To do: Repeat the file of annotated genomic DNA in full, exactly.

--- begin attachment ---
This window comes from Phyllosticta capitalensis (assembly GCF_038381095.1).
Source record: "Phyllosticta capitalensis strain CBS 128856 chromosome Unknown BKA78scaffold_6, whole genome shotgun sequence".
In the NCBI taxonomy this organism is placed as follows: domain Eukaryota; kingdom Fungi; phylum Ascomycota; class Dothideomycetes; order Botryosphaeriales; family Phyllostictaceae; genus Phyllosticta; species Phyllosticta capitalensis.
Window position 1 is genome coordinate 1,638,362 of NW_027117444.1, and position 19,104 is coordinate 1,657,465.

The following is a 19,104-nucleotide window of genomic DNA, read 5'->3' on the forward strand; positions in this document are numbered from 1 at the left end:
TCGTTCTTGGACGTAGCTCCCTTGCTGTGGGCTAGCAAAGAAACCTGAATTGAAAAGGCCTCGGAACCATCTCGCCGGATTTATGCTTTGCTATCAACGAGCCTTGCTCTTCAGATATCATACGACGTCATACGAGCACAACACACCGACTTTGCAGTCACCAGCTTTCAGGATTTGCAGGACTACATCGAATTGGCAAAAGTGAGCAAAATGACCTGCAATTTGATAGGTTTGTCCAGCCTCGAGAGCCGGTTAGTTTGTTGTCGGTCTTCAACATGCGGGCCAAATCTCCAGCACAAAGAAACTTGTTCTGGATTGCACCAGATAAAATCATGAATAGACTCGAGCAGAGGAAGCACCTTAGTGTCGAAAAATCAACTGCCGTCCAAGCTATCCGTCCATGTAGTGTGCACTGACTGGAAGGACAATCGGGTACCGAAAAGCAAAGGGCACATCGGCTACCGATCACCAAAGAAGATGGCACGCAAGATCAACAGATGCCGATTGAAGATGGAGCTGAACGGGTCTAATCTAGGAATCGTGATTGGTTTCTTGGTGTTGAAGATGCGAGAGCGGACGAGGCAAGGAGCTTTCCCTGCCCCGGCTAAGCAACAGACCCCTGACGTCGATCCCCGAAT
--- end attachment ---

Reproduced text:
This window comes from Phyllosticta capitalensis (assembly GCF_038381095.1).
Source record: "Phyllosticta capitalensis strain CBS 128856 chromosome Unknown BKA78scaffold_6, whole genome shotgun sequence".
In the NCBI taxonomy this organism is placed as follows: domain Eukaryota; kingdom Fungi; phylum Ascomycota; class Dothideomycetes; order Botryosphaeriales; family Phyllostictaceae; genus Phyllosticta; species Phyllosticta capitalensis.
Window position 1 is genome coordinate 1,638,362 of NW_027117444.1, and position 19,104 is coordinate 1,657,465.

The following is a 19,104-nucleotide window of genomic DNA, read 5'->3' on the forward strand; positions in this document are numbered from 1 at the left end:
TCGTTCTTGGACGTAGCTCCCTTGCTGTGGGCTAGCAAAGAAACCTGAATTGAAAAGGCCTCGGAACCATCTCGCCGGATTTATGCTTTGCTATCAACGAGCCTTGCTCTTCAGATATCATACGACGTCATACGAGCACAACACACCGACTTTGCAGTCACCAGCTTTCAGGATTTGCAGGACTACATCGAATTGGCAAAAGTGAGCAAAATGACCTGCAATTTGATAGGTTTGTCCAGCCTCGAGAGCCGGTTAGTTTGTTGTCGGTCTTCAACATGCGGGCCAAATCTCCAGCACAAAGAAACTTGTTCTGGATTGCACCAGATAAAATCATGAATAGACTCGAGCAGAGGAAGCACCTTAGTGTCGAAAAATCAACTGCCGTCCAAGCTATCCGTCCATGTAGTGTGCACTGACTGGAAGGACAATCGGGTACCGAAAAGCAAAGGGCACATCGGCTACCGATCACCAAAGAAGATGGCACGCAAGATCAACAGATGCCGATTGAAGATGGAGCTGAACGGGTCTAATCTAGGAATCGTGATTGGTTTCTTGGTGTTGAAGATGCGAGAGCGGACGAGGCAAGGAGCTTTCCCTGCCCCGGCTAAGCAACAGACCCCTGACGTCGATCCCCGAAT